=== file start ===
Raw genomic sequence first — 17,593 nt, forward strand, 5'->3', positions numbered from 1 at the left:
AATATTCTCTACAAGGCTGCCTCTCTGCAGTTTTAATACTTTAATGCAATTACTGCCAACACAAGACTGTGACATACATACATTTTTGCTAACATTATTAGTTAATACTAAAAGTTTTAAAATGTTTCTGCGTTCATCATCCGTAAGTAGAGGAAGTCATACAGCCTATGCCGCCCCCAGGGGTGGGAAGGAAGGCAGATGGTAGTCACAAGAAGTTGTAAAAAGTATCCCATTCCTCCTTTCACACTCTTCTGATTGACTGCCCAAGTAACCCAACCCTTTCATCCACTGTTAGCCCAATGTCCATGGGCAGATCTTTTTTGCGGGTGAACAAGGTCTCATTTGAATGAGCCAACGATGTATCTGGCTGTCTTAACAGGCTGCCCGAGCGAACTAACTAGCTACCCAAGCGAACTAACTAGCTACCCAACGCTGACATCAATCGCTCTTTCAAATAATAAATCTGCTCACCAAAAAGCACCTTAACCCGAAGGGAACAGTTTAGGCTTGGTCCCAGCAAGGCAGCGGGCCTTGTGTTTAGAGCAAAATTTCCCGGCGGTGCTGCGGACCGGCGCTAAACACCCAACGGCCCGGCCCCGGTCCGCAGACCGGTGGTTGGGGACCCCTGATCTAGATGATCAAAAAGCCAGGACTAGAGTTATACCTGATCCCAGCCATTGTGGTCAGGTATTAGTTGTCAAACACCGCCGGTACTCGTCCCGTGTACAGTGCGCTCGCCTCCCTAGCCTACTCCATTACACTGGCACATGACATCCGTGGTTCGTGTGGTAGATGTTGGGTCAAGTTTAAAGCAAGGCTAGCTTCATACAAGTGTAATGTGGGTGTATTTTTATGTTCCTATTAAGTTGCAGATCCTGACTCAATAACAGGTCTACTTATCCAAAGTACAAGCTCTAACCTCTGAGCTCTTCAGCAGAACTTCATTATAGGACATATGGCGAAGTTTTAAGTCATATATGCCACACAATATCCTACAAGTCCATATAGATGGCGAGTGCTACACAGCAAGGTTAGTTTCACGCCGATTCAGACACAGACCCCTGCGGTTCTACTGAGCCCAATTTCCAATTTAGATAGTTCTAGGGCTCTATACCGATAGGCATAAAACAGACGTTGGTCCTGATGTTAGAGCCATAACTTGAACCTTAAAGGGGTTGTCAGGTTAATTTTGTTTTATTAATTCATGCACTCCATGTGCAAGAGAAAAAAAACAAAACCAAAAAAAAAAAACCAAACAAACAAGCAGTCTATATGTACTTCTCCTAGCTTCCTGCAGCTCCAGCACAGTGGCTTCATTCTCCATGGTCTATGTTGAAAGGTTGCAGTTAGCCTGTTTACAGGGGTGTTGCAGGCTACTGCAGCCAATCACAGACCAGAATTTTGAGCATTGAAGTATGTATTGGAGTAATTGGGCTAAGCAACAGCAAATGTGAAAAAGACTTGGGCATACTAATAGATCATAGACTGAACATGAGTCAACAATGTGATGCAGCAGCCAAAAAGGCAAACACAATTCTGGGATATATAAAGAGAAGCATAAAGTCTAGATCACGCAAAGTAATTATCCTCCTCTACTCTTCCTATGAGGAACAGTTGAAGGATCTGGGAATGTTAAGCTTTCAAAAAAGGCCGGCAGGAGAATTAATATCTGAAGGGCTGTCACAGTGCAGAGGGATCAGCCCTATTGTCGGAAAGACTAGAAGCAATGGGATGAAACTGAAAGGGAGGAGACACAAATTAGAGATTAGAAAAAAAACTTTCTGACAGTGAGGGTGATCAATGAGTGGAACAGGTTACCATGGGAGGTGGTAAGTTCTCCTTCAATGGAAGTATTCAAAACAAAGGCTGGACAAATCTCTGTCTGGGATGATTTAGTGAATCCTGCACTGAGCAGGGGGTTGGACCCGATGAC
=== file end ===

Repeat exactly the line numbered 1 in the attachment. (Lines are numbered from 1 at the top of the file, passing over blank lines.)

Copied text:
Raw genomic sequence first — 17,593 nt, forward strand, 5'->3', positions numbered from 1 at the left: